Bethlehem Steel created opportunities for so many different ethnicities to come and live in Bethlehem. Bethlehem currently has five sister cities: Tondabayashi, Japan; Schwäbisch Gmünd, Germany; Corfu, Greece; Foiano Di Val Fortore, Itay; Murska Sobota, Slovenia.(Tiancheng Ji/B&W Staff)

Sister cities of Bethlehem around the world share culture

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Sister cities are foreign cities with which Bethlehem forms alliances to exchange cultural ties, including gifts, visitors and students. Currently, Bethlehem has five sister cities: Tondabayashi, Japan; Schwäbisch Gmünd, Germany; Corfu, Greece; Foiano Di Val Fortore, Itay; Murska Sobota, Slovenia.

Each sister city was founded on a basis that echoes Bethlehem’s history of diverse immigrants. 

“We were really a city of immigrants,” said Lisa Baker-Moretz, the vice president for Murska Sobota’s Bethlehem Commission. “Bethlehem Steel created opportunities for so many different ethnicities to come, and all you have to do is walk down south Fourth Street and look at the variety of the churches.” 

However, Baker-Moretz said the commission lacks younger membership, which raises concern. She said as people become fourth or fifth-generation Slovenian, they are less likely to participate in the commission.

“Our mission is to maintain a cultural exchange program to promote our ethnic heritage within our communities,” Baker-Moretz said.

The Foiano Di Val Fortore alliance was created over 100 years ago when Italian immigrants working at Bethlehem Steel and various knitting mills formed the Society of St. Peter, according to the City of Bethlehem website

The Schwäbisch Gmünd commission in Bethlehem connects German music, theater and art to Bethlehem.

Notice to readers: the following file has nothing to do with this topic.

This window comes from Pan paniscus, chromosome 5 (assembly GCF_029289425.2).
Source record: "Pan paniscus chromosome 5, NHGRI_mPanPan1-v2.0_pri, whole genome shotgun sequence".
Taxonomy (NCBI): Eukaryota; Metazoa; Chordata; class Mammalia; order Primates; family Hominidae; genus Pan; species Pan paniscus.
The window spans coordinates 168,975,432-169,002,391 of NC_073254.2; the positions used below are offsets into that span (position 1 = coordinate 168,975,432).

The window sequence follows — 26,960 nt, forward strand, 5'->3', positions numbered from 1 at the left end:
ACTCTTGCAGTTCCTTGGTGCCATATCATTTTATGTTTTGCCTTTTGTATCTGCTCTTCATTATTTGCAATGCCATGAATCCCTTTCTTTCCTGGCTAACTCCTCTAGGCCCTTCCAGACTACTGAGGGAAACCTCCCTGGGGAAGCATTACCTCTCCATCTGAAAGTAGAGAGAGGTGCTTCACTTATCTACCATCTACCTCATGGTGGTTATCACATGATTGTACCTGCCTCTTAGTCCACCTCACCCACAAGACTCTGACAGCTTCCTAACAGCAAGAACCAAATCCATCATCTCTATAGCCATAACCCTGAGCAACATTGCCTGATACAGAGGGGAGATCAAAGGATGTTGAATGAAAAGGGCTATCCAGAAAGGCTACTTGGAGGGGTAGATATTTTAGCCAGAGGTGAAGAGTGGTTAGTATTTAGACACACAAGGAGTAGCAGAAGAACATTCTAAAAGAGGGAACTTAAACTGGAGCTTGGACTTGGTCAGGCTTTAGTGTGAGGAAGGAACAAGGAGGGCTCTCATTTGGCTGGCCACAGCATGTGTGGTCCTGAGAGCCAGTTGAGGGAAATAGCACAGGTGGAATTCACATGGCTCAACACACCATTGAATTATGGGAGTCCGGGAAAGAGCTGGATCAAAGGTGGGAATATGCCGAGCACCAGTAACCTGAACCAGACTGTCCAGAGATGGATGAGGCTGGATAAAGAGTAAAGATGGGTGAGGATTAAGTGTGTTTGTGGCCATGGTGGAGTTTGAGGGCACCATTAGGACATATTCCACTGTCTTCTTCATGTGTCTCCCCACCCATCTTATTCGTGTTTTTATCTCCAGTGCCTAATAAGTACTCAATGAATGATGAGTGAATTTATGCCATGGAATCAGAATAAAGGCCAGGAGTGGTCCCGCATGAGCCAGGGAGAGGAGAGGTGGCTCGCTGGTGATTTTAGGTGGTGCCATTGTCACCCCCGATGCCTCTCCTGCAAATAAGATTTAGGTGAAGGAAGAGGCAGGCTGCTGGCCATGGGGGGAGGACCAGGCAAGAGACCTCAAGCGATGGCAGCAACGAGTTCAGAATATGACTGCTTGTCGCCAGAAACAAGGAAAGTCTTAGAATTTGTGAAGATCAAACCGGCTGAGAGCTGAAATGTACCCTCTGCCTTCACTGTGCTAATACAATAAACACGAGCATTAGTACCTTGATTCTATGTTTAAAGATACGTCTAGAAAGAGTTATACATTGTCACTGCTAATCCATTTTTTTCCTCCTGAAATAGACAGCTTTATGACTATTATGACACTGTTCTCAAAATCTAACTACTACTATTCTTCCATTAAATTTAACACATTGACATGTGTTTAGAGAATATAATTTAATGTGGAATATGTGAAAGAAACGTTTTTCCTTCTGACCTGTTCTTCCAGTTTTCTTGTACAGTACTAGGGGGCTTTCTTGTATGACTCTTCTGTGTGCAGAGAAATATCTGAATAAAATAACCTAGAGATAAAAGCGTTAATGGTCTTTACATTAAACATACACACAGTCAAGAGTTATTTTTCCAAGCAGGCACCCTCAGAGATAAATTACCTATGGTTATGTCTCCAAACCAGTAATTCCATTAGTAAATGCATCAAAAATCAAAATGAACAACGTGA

Bethlehem City Council established the Bethlehem Tondabayashi Sister City Commission in 1972, “to promote friendship and understanding between Bethlehem and Tondabayashi, to exchange cultural interests, to promote trade interests and tourism and to oversee a Student Exchange Program,” said Joe Narkevic, chair of the Bethlehem Tondabayashi Sister City Commission.

He said most commission members have a connection to Japan, and they joined the commission because they value their connection. He said there are currently eight members.

“The Tondabayashi sister city was created when businessmen from Bethlehem were visiting Tondabayashi,” Narkevic said. “One of the city’s principal products that they created was glass balls that were used to make Christmas ornaments.”

Narkevic said because Bethlehem is known as the “Christmas City,” the businessmen were interested in this connection and wanted to be involved.

The Tondabayashi commission hosts the Cherry Blossom Festival, student exchange program, garden ceremonies, and Japanese lessons, Narkevic said. 

Tondabayashi gifted Bethlehem a japanese garden next to the library and cherry blossom trees around town, Narkevic said. Murska Sobota gifted Bethlehem an art and monument also outside of the library, said Gene Novak, the president of the Murska Sobota Commission. 

Today, the Tondabayashi, Schwäbisch Gmünd and Murska Sobota sister cities have active commissions in Bethlehem that fundraise for student exchanges, host events and hold annual meetings.

Novak is the president of the Murska Sobota commission and joined as a trustee when it was founded in 1995, because his dad was a Slovenian immigrant. 

Novak said there are over 100 members in the Murska Sobota commission.

One event the commission hosts, Novak said, is a flag-raising ceremony around the anniversary of Slovenia’s independence.

“Since 1996, we have brought a student over for three weeks all expenses paid, and my wife and I have hosted many of them,” Novak said. 

The commission makes this possible through membership dues of $10 and fundraisers, Novak said. 

“It’s a lot about learning from each other and kind of opening up your world view, and having an interesting cultural experience and enriching people’s lives,” Narkevic said. 

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